Such people do not appear to be aware of the strangeness of their having gotten onto the same wavelength as both the CHP, which has always subscribed to an “isolationist” foreign policy, and the PKK, and indeed that despite their thoroughly Sunni identity, they are defending a regime that is based on a Nusayri/Alawite core. Or else, because they try to perceive the world on the basis of a fixation on the United States, they are just not uncomfortable with this “contradiction.”

In this mindset, the “human element,” the fact that the most important actor in history is “people,” is not included. They do not see the people of Syria who are dying and shedding their blood, and do not respect them. Rather than looking at the Syrian people who have been confronting tyranny in the streets for the past eight months, they are turning their eyes towards the secret rooms in Washington, into which they will never be able to see. And while doing so, they do not take into account the fact that they have thus given their blessing to a tyrannical dictatorship.

They are not aware of what stage history in the Middle East has arrived at via the “revolution” triggered in Tunisia, nor of the fact that a very major portion of the people of Syria are forcing “change,” even a t the price of their blood.

The people of Syria have with their tremendous self-sacrifice so impacted the Arab world that the 22-member Arab League eliminated the legitimacy of the Syrian regime with only two votes opposed. Those who opposed this were the government of Lebanon, which is propped up by the Hizballah organization that owes its existence to Damascus, and Yemen, whose situation is no different from that of Syria.

Despite the fact that they themselves are repressive regimes no different from that of Syria, even Sudan and Algeria were unable to oppose the withdrawal of the Arab covering from the legitimacy of Bashar al-Asad. And even King Abdullah II of Jordan, who is known for his caution and for not entering into the breach, did not shrink from saying that “Bashar al-Asad should go.”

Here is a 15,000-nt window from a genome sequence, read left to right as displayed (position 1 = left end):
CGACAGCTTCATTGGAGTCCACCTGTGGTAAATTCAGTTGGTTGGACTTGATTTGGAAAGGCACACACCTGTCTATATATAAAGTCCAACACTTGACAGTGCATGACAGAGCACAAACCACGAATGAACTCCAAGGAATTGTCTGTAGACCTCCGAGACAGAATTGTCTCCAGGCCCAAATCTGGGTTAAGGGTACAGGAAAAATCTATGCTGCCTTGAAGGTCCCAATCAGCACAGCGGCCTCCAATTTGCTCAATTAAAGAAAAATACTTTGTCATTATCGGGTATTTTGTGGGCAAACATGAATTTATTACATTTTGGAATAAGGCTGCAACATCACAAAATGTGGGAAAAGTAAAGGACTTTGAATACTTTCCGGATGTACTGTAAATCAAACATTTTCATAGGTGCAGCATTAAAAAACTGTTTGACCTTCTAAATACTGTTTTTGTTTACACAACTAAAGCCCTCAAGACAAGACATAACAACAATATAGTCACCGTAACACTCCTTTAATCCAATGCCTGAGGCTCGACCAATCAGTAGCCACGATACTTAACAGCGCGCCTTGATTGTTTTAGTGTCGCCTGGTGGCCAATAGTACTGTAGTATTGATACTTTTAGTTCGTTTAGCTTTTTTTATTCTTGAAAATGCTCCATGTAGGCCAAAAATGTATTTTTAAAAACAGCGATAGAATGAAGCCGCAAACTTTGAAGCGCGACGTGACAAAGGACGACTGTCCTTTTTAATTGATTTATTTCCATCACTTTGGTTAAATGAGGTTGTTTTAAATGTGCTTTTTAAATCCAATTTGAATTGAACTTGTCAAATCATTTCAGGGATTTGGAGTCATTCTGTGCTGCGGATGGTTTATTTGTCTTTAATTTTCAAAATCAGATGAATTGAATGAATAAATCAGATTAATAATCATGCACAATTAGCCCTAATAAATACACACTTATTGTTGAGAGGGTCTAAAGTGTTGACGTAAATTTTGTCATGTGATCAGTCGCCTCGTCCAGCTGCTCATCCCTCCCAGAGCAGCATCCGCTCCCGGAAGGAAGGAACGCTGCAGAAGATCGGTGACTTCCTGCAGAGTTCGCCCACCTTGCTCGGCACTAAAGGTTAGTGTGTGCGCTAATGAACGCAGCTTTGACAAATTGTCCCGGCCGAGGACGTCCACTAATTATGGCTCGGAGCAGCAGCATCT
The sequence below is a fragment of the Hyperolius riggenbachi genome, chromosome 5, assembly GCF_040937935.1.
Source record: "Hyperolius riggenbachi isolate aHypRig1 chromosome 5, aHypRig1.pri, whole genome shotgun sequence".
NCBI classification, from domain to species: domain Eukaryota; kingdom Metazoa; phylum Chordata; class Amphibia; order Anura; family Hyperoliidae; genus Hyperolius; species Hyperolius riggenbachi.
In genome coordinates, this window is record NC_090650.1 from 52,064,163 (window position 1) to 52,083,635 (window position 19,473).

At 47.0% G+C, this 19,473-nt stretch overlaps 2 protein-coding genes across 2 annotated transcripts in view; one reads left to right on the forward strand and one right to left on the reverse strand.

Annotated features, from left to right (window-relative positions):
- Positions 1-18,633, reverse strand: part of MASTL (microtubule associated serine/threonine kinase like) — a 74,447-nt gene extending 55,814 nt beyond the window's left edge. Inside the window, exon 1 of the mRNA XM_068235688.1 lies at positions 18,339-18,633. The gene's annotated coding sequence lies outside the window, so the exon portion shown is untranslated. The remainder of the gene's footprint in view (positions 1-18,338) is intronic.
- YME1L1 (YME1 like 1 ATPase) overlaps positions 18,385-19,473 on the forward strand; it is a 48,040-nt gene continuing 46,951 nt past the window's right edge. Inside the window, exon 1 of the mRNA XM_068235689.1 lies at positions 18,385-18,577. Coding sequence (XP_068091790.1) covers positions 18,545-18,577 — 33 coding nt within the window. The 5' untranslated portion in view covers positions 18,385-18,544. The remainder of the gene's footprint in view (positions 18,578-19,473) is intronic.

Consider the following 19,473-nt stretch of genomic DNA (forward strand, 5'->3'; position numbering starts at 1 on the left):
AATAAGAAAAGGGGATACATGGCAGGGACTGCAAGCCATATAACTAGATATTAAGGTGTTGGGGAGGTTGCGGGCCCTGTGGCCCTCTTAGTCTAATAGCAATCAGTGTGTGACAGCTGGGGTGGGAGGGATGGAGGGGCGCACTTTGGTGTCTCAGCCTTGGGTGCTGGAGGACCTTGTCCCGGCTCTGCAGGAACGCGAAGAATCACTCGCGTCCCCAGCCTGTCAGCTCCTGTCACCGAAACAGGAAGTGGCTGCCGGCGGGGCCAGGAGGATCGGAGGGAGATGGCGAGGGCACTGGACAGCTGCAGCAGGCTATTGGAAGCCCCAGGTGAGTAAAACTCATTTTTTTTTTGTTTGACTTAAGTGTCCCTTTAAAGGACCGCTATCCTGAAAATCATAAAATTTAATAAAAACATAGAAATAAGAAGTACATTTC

What is Out of the Question?

The Arab League, in the meeting it held on 16 November in Morocco, gave Bashar a three-day deadline, and announced that if its demands were not met, it would implement sanctions.

The support being withdrawn from Damascus is not limited just to the Arabs. China, which is one of the two members of the UN Security Council that has been supportive of the Bashar regime, has slowly begun to turn. And no one can be confident that Russia’s support will continue indefinitely.

It is being heard that even Iran, which it is understood will stand by the regime to the end, is making calculations for the post-Bashar period.

Since all the indications show that it is impossible for the regime in Syria to remain standing, Turkey’s taking a “pro-change” position is correct, because it is acting in accord with the trend of history.

The regime is going to depart, as far as that goes, but within how long a period will it depart, how will it depart, and what will it take with it when it departs? These are the unknowns.